 There are a wide range of open source software wiki's to choose from so licensing costs shouldn't be a barrier to installing an institutional wiki DISADVANTAGES  Anyone can edit so this may be too open for some applications, for example confidential documentation. However it is possible to regulate user access.  Open to SPAM and Vandalism if not managed properly.  There are easy ways to restore a page however, and on Wiki Educator you must be logged in to edit pages so this reduces vandalism by automated spam bots.  Requires Internet connectivity to collaborate, but technologies to produce print versions of articles are improving  The flexibility of a wiki's structure can mean that information becomes disorganized. As a wiki grows, the community plans and administers the structure collaboratively.

JOURNALS  Journals are periodical publications that consist of various authentic articles regarding the concerned subject.  These articles may be theoretical or reports of research studies.  They throw light on innovations and novel particles in the subject.  The value of journals lies on the reputation of its publishers.  The authenticity of the article is characterized by exact references of citations and sustaining data.  Usually an abstract of the article is provided at the beginning of the write-up.  The periodicity of journals varies and they are published either fortnightly, monthly, bimonthly, quarterly, half-yearly or annually.  Today in the e-world most of the journals are available through web sites and portals.  Also there are some journals published exclusively in electronic media, known as ‘e-journals’.

Some important journals in science are: 1) School Science, NCERT, New Delhi 2) Science Reporter, CSIR, New Delhi 3) Junior Scientist, Association for the Promotion of Science education, Chennai 4) Science for Schools, National Science Development Board, manila.  A journal is a book or computer file in which monetary transactions are entered the first time they are processed.  This journal lists transactions in chronological sequence by date prior to a transfer of the same transactions to a ledger in the process of bookkeeping  Narrations or equivalent to a ship's log, as a record of the daily run, such as observations, weather changes, or other events of daily importance ADVANTAGES:  Portable and easy to read.  Inexpensive, flexible and have added valve with a large amount of supporting data.  There is no possibility of any transaction being omitted from the books of account. Since the transactions are kept recorded in journal, chronologically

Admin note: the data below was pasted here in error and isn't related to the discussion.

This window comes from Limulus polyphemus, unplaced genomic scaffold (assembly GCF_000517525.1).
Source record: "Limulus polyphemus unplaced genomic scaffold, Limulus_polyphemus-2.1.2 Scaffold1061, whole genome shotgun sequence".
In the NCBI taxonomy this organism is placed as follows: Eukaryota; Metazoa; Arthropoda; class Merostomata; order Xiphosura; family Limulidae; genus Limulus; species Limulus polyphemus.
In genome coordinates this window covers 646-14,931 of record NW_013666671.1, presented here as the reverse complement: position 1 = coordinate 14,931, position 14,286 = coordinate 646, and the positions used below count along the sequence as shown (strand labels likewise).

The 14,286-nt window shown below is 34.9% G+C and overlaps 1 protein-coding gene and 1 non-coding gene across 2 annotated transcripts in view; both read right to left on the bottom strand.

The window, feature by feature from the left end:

with narration, it can be easily ascertained when and why a transaction has taken place.  For each and every transaction which of the two concerned accounts will be debited and which account credited, are clearly written in journal.  there is no possibility of committing any mistake in writing the ledger. Since all the debits of transaction are recorded in journal, it is not necessary to repeat them in ledger.  As a result ledger is kept tidy and brief.  Journal shows the complete story of a transaction in one entry.  Any mistake in ledger can be easily detected with the help of journal. DISADVANTAGES  The journal relays opinions and feelings.  it is likely that the content covers only one person's perspective as oppose to giving a big picture of the topic covered, perishable citation as website change their URLs.

CONCLUSION Familiarize themselves with the different reference materials available in the library. Develop the basic information-seeking skills can perform effective and efficient access and retrieval of informations. This information is intended to be found quickly when needed. Reference works are usually referred to for particular pieces of information, rather than read beginning to end. The writing style used in these works is informative keeping them in the library assures that they will always be available for use on demand. Other reference-only books are books that are too valuable to permit borrowers to take them out. Reference-only items may be shelved in a reference collection located separately from circulating items. Some libraries consist entirely or to a large extent of books which may not be borrowed; these include national libraries and many special libraries.

REFERENCE  JESSY MATHEW, (2008), Teaching of Natural Science; Theory, Perspectives & Practice; St. Mary’s Training College, Karikode, Kottayam.  GLARY BLAKE and ROBERT W. BLY,(1993); The Elements of Technical Writing, pg. 113. Macmillan publishers, New York:  R C SHARMA, (1996); Modern Science Teaching; Ashish Publishing House, New Delhi.  The University of Chicago Library. "Types of Electronic Resources". Retrieved 3 May 2012

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1. INTRODUCTIONReference material provides a kind of benchmarkfor a measurement. It is therefore used in, for example,method development and validation ...